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SFS Centre for Rainforest Studies—13 June 2018

June 14, 2018

The School for Field Studies (SFS) is a US-based global organisation that provides students with overseas study opportunities in a variety of ecological settings. The SFS Centre for Rainforest Studies, based in Australia, features a programme of study that includes a visit to New Zealand where students can learn about New Zealand’s temperate rain forests.

Since 2014, the students’ New Zealand trip has included a visit to CUE Haven.  The group arrived just before lunch and included students Abby, Audrey, Bridget, Carmen, Chloe, Clare, Jack, Jihoo, Jordan, Maddie, Maddy, Nihall, Pasjiónette, Ryan, Sharika, Skylee, Trey, Tully and Vincent.

The group was led by Centre lecturers Justus Kithiia and Catherine Pohlman and staff members Anne, Bridget and Jade.

We started off by getting acquainted over lunch.  Mahrukh gave an overview of the CUE Haven project and Thomas described the work the students would be doing during their stay and also gave a safety briefing.

The plan for the day was to do some planting in the wetlands and also plant long lived canopy trees in an area previously planted in 2010.  Planting different types of trees in different areas gave the students a wider exposure to New Zealand plants and forest conditions.

The plants were already on site and we took the short walk to the wetlands.  Thomas explained the geography and features of the wetlands and explained some of the challenges rehabilitating the wetlands.  He also explained the different kinds of wetland plants.

The wetlands had been planted in prior years, but there are a number of invasive weeds in the wetlands that can’t be controlled by spraying.  The only way to get rid of them is to crowd them out with desirable species, so the team assisted with infill planting in the weedy areas.  The planting presented some unique challenges as they had to move deep into the wetlands to find the areas to plant and contend with uneven ground and lots of mud!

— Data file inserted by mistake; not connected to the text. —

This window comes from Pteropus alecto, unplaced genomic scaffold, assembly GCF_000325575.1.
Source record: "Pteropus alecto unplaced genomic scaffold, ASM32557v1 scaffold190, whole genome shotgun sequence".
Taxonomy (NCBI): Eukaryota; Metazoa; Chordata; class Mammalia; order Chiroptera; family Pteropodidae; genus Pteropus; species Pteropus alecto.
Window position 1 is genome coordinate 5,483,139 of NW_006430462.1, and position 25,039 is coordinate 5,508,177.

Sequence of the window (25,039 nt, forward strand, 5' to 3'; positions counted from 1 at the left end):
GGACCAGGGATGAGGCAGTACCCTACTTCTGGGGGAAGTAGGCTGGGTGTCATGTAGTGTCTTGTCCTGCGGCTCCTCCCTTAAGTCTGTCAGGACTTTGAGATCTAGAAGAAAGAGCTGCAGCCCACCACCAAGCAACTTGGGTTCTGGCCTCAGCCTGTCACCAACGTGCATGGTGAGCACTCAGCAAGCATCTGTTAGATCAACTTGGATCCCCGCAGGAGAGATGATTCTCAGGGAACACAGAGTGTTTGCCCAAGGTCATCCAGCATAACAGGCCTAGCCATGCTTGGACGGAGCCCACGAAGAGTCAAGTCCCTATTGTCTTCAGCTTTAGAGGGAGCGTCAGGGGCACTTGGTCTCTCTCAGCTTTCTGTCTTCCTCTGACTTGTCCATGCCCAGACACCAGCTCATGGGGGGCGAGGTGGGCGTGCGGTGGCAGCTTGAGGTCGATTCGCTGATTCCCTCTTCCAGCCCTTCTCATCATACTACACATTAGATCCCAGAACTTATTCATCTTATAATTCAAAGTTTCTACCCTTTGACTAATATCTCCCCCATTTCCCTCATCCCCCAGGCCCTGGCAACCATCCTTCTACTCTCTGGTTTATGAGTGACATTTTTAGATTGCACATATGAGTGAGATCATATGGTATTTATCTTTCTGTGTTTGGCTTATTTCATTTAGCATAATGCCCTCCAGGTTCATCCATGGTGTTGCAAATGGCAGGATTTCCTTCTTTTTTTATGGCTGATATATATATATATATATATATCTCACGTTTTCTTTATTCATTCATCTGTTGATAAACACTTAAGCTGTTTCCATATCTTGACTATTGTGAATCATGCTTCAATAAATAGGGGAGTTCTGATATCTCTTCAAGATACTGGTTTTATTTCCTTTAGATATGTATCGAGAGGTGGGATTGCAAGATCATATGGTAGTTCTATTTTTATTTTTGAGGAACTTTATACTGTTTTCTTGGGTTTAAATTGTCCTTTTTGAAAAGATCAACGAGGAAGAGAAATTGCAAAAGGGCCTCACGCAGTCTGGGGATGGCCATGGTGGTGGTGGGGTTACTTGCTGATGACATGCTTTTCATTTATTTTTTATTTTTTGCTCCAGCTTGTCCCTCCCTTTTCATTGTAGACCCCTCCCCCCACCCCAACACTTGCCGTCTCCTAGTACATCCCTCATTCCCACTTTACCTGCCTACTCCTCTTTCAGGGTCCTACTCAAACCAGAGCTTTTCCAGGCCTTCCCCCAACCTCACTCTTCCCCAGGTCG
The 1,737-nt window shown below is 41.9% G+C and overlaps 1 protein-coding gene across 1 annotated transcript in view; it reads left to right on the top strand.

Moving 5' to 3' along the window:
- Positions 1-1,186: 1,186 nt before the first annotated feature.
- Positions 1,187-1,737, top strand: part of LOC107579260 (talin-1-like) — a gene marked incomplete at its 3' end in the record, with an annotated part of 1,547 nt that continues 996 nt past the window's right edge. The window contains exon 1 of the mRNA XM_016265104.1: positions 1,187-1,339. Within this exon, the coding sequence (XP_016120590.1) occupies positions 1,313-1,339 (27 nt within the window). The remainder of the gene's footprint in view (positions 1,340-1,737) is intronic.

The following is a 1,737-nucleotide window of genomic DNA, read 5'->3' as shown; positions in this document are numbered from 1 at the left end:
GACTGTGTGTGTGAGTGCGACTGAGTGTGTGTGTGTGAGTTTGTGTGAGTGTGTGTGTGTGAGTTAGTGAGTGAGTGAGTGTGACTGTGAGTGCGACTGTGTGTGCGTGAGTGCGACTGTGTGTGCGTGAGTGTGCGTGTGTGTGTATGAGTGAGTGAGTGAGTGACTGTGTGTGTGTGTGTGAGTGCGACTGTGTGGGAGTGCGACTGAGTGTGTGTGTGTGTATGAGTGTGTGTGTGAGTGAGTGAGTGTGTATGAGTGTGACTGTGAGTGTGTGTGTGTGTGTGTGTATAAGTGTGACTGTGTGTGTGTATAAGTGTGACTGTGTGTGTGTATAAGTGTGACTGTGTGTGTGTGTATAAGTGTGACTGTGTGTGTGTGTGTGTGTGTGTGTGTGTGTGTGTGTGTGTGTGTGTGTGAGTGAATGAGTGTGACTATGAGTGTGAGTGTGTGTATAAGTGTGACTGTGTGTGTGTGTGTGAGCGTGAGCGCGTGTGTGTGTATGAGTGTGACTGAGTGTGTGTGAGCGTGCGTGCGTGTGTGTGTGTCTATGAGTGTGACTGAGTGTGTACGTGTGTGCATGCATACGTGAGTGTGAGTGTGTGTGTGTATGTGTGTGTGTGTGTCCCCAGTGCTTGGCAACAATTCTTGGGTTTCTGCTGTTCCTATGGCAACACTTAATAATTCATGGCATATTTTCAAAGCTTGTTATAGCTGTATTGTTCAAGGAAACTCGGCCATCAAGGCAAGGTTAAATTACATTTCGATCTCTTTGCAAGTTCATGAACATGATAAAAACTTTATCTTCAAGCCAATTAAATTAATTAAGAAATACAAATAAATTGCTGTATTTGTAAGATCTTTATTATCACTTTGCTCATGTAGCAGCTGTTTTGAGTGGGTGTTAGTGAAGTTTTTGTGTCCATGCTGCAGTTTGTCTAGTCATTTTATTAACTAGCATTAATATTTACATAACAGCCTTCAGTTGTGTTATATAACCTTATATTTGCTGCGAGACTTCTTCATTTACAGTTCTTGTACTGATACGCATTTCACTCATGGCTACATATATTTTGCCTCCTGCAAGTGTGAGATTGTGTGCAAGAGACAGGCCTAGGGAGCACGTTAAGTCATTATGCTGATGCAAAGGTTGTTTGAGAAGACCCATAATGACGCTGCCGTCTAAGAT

In addition to filling in bare patches in the existing planting, the team also relocated some plants that were growing too close to the boardwalk before they got too big to move.

In no time, the group managed to plant all the wetland plants.

They then collected all the pots and crates and planting bags and we moved to the next planting site.

From the second site, the group got a view of the Kaipara Harbour and the Araparera River.  Thomas explained some of the local geography and how the CUE Haven stream flows into the river and how our restoration efforts contribute to water quality improvement in the Harbour.

They then went to work, planting the very long living canopy trees – puriri, kohekohe, totara and kaihikatea, amongst the pioneer plantings.

Everyone disappeared into the bush in search of good planting spots.

When we were finished, we took a leisurely walk back to the cottage

During the walk, Thomas pointed out a number of other features of New Zealand bush and animals.  He explained our pest control programme and how possum control had saved a big puriri tree which has become a home for the protected kereru (NZ Wood pigeon). The kereru are in turn “planting” karaka seeds under the puriri tree as they are one of the few birds who are able to digest and disperse the large seeds of the karaka.  It’s a nice reminder of how everything in nature is connected.

It was a short visit but the group accomplished a lot.  We were very impressed with the enthusiastic group who were very keen to learn and help out.

Our thanks to Amanda Freeman, SFS Centre Director, for arranging the visit who is on sabbatical so could not join us today. We really enjoy having the SFS students and staff at CUE Haven and value our relationship and do so appreciate your continued support.

We want to thank Justus for handling the logistics of today’s visit.  And also many thanks to all the SFS staff for their help on site and ensuring things went smoothly.  And a big thank you to Justus for helping out with the photography.

And a very BIG THANK YOU to all the students.  It was great meeting all of you and working with you. We were very impressed by your enthusiasm, motivation and interest in CUE Haven and in NZ native flora and fauna.

You have all made a major contribution not only to the CUE Haven restoration project but also to our planet. The wetland trees you planted will help improve the water quality and the canopy trees will create a long living sustainable habitat and provide food and shelter for a variety of plant and bird life over the years. And also provide educational opportunities and enjoyment to generations of visitors.  What a fantastic legacy!!

We wish you all good luck and much success and happiness in your future endeavours.  We do hope you will keep in touch and come back to visit us at CUE Haven and enjoy the native forest reserve you have helped create.


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